In many of the examples above, the locally-sourced stock works out around the same or better value than the grey market version.

It pays to do a bit of research before grabbing that credit card, rather than assuming that the imported versions work out cheaper. In some cases this may hold true, but in plenty of these examples that small saving when buying grey in the short term might not be worth the headache later on down the track.

Add Your Comment 12

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AlanA posted a comment   

Why do you use only certain retailers and online sites?
I have bought camera from jb hi and teds at competive prices but have purchased other items from DWI, T-Dimension, Citi Wide and d-d-photographics at substantial savings and backed with great service and support.

Paint a try picture.


Seamus Byrne posted a reply   

We could have spent a month covering every single option out there. The point of this article is to challenge the assumption that you'll always do better through parallel market channels. It's not the case.

In the end it's about doing your research and finding the deal and the seller that suits your needs. I'm sure we all agree on that.


AndrewJ3 posted a comment   

Kogan is a rip off.
DWI who is also based in australia provide grey imports of the 5D Mark 3 for under $3000 delivered and provides local warranty service.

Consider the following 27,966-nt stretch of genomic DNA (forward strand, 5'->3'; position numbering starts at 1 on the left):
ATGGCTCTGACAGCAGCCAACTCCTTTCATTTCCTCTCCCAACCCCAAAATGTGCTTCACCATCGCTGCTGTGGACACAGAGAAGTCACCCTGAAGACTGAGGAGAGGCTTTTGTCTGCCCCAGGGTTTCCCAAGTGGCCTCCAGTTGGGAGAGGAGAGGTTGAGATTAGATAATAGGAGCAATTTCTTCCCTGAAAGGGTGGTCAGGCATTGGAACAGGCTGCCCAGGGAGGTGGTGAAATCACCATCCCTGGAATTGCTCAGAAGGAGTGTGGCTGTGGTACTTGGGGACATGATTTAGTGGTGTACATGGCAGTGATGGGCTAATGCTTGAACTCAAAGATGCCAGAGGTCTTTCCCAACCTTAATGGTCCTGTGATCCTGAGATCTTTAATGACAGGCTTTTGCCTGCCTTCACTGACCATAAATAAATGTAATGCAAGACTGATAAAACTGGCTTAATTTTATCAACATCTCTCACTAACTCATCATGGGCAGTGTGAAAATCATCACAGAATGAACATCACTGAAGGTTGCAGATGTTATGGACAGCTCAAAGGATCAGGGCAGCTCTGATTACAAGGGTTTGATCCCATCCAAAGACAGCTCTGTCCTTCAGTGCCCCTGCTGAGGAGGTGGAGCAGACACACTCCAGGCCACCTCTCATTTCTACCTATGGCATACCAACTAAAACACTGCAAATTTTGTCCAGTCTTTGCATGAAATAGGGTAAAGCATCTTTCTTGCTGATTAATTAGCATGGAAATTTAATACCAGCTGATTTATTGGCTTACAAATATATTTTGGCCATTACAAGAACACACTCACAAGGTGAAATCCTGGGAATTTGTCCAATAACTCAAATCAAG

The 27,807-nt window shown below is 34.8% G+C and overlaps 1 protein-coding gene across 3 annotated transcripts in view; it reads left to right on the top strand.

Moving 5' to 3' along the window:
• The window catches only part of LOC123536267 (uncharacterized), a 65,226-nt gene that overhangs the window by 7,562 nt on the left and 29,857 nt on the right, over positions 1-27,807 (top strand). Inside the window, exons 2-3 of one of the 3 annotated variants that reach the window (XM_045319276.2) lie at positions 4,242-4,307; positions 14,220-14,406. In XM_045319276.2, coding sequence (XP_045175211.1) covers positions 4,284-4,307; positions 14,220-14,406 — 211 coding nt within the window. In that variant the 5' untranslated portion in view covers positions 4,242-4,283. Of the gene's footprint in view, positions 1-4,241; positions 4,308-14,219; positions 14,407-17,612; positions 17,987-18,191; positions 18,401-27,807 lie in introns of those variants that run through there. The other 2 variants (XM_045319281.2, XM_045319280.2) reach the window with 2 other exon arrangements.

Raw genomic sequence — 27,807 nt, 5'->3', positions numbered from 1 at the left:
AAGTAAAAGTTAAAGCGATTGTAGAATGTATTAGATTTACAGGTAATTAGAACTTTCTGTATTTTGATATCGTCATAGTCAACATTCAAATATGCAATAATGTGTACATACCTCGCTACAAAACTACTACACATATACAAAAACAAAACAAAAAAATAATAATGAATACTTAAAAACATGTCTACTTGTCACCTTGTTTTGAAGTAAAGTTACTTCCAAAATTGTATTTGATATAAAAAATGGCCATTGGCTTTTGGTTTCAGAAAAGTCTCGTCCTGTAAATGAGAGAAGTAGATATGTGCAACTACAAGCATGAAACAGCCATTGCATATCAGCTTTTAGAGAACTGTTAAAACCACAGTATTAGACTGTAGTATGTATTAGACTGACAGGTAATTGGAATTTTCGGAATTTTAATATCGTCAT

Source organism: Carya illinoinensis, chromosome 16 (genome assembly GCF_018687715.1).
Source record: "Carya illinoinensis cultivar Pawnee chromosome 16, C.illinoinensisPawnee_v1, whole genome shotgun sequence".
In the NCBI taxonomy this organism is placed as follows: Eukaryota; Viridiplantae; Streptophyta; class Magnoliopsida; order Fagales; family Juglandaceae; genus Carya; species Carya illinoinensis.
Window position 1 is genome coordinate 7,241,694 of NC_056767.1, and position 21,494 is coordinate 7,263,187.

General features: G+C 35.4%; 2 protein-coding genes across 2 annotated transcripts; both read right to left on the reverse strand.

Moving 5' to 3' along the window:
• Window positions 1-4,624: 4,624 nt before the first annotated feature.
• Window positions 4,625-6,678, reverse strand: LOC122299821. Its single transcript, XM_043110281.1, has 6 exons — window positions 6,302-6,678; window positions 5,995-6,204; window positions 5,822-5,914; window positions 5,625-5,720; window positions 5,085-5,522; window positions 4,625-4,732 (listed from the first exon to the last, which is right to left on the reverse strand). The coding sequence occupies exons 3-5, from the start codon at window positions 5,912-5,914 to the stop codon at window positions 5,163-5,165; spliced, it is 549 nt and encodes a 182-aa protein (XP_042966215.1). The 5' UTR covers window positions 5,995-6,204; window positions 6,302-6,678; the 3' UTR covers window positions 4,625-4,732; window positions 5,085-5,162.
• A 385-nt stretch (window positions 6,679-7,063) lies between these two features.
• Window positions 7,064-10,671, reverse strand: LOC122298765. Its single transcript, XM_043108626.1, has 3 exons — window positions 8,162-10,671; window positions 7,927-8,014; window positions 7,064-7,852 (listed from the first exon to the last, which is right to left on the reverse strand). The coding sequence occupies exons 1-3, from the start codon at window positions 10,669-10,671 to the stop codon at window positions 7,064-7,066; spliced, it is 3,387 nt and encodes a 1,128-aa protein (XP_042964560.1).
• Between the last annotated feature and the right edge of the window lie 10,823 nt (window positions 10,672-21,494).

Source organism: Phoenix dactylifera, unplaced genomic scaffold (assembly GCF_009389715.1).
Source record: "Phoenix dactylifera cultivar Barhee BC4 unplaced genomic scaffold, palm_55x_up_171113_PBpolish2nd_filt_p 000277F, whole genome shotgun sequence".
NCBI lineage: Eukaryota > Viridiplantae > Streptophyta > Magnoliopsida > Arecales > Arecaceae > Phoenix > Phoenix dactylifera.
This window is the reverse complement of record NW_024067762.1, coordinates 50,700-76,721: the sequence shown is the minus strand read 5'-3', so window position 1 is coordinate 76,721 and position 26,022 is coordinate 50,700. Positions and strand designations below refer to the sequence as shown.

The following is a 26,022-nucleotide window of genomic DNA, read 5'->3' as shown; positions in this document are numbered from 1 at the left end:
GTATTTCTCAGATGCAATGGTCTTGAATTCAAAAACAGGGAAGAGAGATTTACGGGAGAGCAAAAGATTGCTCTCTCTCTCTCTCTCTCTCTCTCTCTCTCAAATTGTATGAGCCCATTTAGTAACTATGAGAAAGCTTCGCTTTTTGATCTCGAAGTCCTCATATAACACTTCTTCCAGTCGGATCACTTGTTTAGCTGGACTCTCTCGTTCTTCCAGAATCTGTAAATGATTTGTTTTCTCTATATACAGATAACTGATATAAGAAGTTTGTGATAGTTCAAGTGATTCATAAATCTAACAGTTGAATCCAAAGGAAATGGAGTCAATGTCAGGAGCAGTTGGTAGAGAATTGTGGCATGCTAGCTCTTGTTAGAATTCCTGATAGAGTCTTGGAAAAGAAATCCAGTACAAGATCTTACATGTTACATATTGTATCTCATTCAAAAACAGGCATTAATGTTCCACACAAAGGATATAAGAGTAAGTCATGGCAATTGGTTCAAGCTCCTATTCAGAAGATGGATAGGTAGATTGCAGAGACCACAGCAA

Would be better if you provide apples for apples comparison instead of using an overpriced site with rubbish service.


PeterD5 posted a comment   

not sure how kogan is "grey-market" being an Australian online store, they still follow Australian Consumer law.

It seems like the article is more focusing on proper international sales (eg Ebay/Amazon American sites)


bobbie090801990 posted a reply   

Kogan uses products that it imports from overseas and are therefore classed as "grey-imports".


plimplim posted a comment   

HTC One 4G 32GB and SGS4 i9505 16GB are both $569 at kogan at the moment.


Im Batman posted a comment   

Nice analysis, does go to show that grey imports aren't always the cheapest route, well done.

When i was buy a camera lens recently, i was comparing a canon lens and a sigma lens from an online store and at the local camera shop.
In my case the online store won out big time in both cases, but what surprised me was the price difference between the two "stores".
The sigma lens was a hundred different, but the canon was around $400 different... it was a bit of a shock to see the more 'consumer aware' brand get a much larger markup.


Kahuna posted a comment   

ATI Firepo W7000 professional video card
Retail price: $1300.
Amazon: $800 delivered

Nuf said.


AnhH posted a comment   

How about Samsung Galaxy Note 3 32g LTE. At JBHIFI it is $877 but at EGLOBAL DIGITAL CAMERAS online it is $665 including delivery. A massive saving of $212.


ivstinian posted a comment   

good examples of the cons on grey market but there are huge saving on many items. Go to kogan look at their phones and see. reliable brands and big savings. there may be some traps but there are also lots of positives too